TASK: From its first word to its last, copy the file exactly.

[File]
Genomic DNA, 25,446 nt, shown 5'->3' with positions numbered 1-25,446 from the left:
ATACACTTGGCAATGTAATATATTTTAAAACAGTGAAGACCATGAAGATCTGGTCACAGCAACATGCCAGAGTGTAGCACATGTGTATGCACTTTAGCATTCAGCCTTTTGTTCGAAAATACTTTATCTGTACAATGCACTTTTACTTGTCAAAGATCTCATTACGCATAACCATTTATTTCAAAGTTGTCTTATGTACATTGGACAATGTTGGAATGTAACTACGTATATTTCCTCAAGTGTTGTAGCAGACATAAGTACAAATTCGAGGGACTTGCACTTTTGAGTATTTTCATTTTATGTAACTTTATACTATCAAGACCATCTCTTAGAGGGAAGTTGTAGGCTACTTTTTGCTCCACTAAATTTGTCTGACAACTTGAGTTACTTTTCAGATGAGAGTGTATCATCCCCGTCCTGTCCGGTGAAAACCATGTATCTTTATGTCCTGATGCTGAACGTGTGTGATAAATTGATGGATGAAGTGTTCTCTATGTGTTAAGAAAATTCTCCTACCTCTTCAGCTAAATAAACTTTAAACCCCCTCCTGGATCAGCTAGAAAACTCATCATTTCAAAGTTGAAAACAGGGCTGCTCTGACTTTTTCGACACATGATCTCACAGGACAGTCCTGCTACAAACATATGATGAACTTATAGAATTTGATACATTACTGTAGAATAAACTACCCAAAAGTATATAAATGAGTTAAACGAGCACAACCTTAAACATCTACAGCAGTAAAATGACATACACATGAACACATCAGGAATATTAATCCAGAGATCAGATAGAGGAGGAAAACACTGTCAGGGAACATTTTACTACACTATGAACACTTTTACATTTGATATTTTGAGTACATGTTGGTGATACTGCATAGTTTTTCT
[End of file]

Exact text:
Genomic DNA, 25,446 nt, shown 5'->3' with positions numbered 1-25,446 from the left:
ATACACTTGGCAATGTAATATATTTTAAAACAGTGAAGACCATGAAGATCTGGTCACAGCAACATGCCAGAGTGTAGCACATGTGTATGCACTTTAGCATTCAGCCTTTTGTTCGAAAATACTTTATCTGTACAATGCACTTTTACTTGTCAAAGATCTCATTACGCATAACCATTTATTTCAAAGTTGTCTTATGTACATTGGACAATGTTGGAATGTAACTACGTATATTTCCTCAAGTGTTGTAGCAGACATAAGTACAAATTCGAGGGACTTGCACTTTTGAGTATTTTCATTTTATGTAACTTTATACTATCAAGACCATCTCTTAGAGGGAAGTTGTAGGCTACTTTTTGCTCCACTAAATTTGTCTGACAACTTGAGTTACTTTTCAGATGAGAGTGTATCATCCCCGTCCTGTCCGGTGAAAACCATGTATCTTTATGTCCTGATGCTGAACGTGTGTGATAAATTGATGGATGAAGTGTTCTCTATGTGTTAAGAAAATTCTCCTACCTCTTCAGCTAAATAAACTTTAAACCCCCTCCTGGATCAGCTAGAAAACTCATCATTTCAAAGTTGAAAACAGGGCTGCTCTGACTTTTTCGACACATGATCTCACAGGACAGTCCTGCTACAAACATATGATGAACTTATAGAATTTGATACATTACTGTAGAATAAACTACCCAAAAGTATATAAATGAGTTAAACGAGCACAACCTTAAACATCTACAGCAGTAAAATGACATACACATGAACACATCAGGAATATTAATCCAGAGATCAGATAGAGGAGGAAAACACTGTCAGGGAACATTTTACTACACTATGAACACTTTTACATTTGATATTTTGAGTACATGTTGGTGATACTGCATAGTTTTTCT